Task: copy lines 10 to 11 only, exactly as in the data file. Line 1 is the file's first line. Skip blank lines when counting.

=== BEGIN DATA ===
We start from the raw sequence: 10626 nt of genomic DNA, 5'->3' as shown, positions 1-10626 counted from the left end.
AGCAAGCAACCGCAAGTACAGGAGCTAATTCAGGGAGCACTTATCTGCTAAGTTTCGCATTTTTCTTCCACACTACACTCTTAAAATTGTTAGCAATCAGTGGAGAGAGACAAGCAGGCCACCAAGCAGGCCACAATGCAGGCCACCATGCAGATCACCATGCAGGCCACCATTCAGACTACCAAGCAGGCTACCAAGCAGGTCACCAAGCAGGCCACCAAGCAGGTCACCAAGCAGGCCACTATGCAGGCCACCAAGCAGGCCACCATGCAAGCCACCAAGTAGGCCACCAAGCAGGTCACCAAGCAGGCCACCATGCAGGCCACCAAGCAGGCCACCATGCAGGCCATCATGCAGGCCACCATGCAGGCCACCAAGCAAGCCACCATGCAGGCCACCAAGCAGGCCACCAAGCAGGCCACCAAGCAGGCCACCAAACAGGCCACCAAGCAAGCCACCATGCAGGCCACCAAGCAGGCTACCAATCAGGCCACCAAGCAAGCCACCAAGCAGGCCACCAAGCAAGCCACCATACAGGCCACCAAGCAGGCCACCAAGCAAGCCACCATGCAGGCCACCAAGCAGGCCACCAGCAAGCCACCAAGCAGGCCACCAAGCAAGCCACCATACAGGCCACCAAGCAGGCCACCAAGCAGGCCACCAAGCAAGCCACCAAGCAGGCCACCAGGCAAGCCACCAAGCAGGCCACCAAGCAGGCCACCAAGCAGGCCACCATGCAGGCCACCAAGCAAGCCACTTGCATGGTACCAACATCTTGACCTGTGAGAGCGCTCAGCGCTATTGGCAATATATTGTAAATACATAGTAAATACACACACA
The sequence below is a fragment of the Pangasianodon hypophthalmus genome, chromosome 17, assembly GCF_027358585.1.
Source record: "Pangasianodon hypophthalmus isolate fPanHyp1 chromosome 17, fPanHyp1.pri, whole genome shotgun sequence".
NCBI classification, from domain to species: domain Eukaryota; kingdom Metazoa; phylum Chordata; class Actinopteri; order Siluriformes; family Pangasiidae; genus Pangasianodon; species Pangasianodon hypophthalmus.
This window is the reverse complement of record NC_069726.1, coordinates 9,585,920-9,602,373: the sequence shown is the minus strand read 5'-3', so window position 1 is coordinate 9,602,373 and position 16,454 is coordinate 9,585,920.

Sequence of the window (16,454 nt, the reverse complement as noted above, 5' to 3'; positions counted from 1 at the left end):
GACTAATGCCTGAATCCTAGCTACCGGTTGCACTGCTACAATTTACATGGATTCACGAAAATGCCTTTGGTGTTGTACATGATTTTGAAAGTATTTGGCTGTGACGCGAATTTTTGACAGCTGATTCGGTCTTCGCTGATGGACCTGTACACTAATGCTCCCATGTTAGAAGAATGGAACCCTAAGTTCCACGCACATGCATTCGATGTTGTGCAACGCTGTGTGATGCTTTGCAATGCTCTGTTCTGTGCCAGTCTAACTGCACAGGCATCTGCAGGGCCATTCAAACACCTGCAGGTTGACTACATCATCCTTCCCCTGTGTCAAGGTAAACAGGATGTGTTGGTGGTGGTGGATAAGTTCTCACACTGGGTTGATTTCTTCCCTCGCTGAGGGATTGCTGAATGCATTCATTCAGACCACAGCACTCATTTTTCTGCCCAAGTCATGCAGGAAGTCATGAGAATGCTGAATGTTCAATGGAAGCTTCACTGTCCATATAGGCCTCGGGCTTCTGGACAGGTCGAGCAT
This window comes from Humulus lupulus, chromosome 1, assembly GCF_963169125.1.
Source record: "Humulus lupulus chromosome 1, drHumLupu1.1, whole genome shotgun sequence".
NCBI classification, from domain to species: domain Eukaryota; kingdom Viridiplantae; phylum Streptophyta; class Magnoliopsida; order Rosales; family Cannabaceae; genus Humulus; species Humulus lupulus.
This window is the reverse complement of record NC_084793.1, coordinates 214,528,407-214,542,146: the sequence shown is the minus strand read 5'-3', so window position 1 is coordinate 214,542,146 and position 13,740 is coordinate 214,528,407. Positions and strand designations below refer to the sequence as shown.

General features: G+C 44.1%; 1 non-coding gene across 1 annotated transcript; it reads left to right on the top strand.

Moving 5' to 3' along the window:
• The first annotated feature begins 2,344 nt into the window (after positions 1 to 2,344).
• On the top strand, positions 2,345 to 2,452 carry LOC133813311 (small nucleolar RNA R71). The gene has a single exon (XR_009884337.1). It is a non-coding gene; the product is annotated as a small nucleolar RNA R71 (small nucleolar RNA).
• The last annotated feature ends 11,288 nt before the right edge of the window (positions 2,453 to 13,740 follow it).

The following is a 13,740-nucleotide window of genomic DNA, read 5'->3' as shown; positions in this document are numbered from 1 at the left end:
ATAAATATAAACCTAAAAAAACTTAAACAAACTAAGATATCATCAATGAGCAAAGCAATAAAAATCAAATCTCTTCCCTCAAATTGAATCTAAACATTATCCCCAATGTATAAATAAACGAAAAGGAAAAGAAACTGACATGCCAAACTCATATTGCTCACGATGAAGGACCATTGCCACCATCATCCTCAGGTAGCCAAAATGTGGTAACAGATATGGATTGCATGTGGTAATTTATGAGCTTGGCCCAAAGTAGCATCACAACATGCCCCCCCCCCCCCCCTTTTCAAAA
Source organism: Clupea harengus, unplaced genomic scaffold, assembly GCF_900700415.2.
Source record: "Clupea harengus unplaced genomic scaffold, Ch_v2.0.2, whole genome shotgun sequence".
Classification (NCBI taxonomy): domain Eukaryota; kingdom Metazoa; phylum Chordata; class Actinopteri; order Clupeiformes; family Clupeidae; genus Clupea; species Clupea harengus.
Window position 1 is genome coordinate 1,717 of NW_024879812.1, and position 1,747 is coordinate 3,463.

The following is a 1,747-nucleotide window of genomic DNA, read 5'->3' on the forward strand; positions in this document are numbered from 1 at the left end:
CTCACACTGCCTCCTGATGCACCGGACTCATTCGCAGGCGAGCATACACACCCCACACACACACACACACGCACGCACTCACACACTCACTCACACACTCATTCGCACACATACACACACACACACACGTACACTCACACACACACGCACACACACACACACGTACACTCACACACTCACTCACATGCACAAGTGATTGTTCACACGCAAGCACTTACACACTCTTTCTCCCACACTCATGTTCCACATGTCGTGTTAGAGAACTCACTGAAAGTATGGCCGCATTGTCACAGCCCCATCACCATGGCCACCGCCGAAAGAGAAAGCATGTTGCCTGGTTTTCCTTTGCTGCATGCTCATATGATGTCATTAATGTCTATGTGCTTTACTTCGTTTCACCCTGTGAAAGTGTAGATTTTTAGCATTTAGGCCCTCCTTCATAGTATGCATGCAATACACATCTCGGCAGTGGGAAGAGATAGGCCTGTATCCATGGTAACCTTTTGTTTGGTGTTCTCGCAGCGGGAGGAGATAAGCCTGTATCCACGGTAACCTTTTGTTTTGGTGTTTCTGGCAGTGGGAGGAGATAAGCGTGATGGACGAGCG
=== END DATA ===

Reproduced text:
Source record: "Humulus lupulus chromosome 1, drHumLupu1.1, whole genome shotgun sequence".
NCBI classification, from domain to species: domain Eukaryota; kingdom Viridiplantae; phylum Streptophyta; class Magnoliopsida; order Rosales; family Cannabaceae; genus Humulus; species Humulus lupulus.